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No Safety in Numbers

“While nobody knows what’s going on around here, everybody knows what’s going on around here.”

In his eerily prophetic 1975 novel, The Shockwave Rider, John Brunner describes the Delphi pool, a futuristic incarnation of the Las Vegas betting boards.  It works this way:

Ask large numbers of people questions to which they can’t possibly know the answers.  For example:  How many victims died from influenza in the epidemic of 1918?

Even though few of the subjects know anything at all about the question, their guesses will cluster around the correct answer.  In the novel, the principle held true even for things that hadn’t happened yet, creating a reasonably accurate window into the future.

As it turns out, Mr. Brunner wasn’t far from reality.  Although his system doesn’t hold true for actual statistics, it’s right on target when applied to human psychology.

In a recent series of experiments, marketing professor Gita Johar of Columbia University and her team discovered that people in the company of others are more likely to accept unverified reports as true than people who are by themselves.

More compelling still is that the company we are in doesn’t have to be physical to impair our natural skepticism.  Even in a social media setting – connected only virtually with other people – we are more likely to accept information at face value, especially if it fits in with our preconceived notions.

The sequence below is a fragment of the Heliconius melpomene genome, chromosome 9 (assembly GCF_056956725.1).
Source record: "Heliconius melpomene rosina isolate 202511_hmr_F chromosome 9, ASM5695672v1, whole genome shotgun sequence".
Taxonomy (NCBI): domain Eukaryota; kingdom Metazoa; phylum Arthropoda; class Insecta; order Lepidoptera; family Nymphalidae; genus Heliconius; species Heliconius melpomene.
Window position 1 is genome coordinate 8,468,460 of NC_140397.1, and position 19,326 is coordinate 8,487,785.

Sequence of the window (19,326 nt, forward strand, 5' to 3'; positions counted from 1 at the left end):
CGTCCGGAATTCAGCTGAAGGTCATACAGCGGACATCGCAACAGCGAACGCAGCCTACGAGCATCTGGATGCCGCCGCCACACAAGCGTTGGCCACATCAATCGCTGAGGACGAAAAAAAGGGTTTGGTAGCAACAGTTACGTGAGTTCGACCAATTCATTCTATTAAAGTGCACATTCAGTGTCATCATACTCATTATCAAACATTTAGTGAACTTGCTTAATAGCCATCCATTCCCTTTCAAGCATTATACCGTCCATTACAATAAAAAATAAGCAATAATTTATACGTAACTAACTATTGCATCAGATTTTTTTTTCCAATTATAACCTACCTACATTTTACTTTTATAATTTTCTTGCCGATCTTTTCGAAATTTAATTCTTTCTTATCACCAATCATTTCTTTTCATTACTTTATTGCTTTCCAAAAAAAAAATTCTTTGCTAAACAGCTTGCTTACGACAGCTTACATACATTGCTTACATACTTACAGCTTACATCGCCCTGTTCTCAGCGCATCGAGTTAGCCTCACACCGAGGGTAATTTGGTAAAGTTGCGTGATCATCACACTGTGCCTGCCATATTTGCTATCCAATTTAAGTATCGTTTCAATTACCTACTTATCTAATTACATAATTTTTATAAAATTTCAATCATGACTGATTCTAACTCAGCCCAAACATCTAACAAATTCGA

Professor Johar explains this as a manifestation of herd mentality, an unconscious response to the belief that there is safety in numbers.  We don’t feel the need to question or fact-check because we rely on the group for authentication, even as everyone one else in the group simultaneously relies on everyone else in the group.

Welcome to the modern Delphi pool for the dissemination of fake news.  The more people who hear a report, the more likely they are to believe it.  In no time at all, news becomes accepted as fact regardless of accuracy, even when it is easily verifiable as false.

With groupthink becoming the standard of our times, we not only become less able to recognize the truth – we become less interested in doing so.  We condemn reports as fake news not because they are factually incorrect but because they refuse to conform to our own vision of reality.  As long as we keep company with others who are similarly disinterested in the difference between true and false, we have no reason to question the status quo.

In fact, probing for the truth can be positively dangerous.  One word against the party line is guaranteed to bring down upon our heads the wrath of the ignorant majority among our own allies determined to hold fast to their fabulist misconceptions.

So as accusations of lying – real and imagined – fly back and forth across the aisle, we have to ask ourselves a question:  do we want to do anything about it, or have we become too comfortable with our culture of falsehood to seek resurrection of the truth?

King Solomon says, A sophomoric person believes every word, but an insightful person minds his every step.

If we want to live in reality, we have to break away from the delusions of the herd and follow the path that leads back to the real world.  If we want true answers, we have to be willing to ask hard questions – and then we have to be able to face up to the truth no matter how uncomfortable or how unpopular that might make us.

Published in Jewish World Review


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